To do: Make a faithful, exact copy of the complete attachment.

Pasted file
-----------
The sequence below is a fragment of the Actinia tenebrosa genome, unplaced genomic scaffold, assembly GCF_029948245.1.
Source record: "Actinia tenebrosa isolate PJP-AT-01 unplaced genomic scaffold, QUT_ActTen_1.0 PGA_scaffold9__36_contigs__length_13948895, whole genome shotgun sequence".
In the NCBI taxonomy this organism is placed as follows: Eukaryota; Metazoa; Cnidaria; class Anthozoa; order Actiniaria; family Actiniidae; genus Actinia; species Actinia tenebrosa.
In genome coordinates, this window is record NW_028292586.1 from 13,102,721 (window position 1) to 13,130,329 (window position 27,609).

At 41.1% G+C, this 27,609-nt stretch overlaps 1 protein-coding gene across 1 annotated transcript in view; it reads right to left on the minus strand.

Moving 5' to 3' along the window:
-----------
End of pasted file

The sequence below is a fragment of the Actinia tenebrosa genome, unplaced genomic scaffold, assembly GCF_029948245.1.
Source record: "Actinia tenebrosa isolate PJP-AT-01 unplaced genomic scaffold, QUT_ActTen_1.0 PGA_scaffold9__36_contigs__length_13948895, whole genome shotgun sequence".
In the NCBI taxonomy this organism is placed as follows: Eukaryota; Metazoa; Cnidaria; class Anthozoa; order Actiniaria; family Actiniidae; genus Actinia; species Actinia tenebrosa.
In genome coordinates, this window is record NW_028292586.1 from 13,102,721 (window position 1) to 13,130,329 (window position 27,609).

At 41.1% G+C, this 27,609-nt stretch overlaps 1 protein-coding gene across 1 annotated transcript in view; it reads right to left on the minus strand.

Moving 5' to 3' along the window: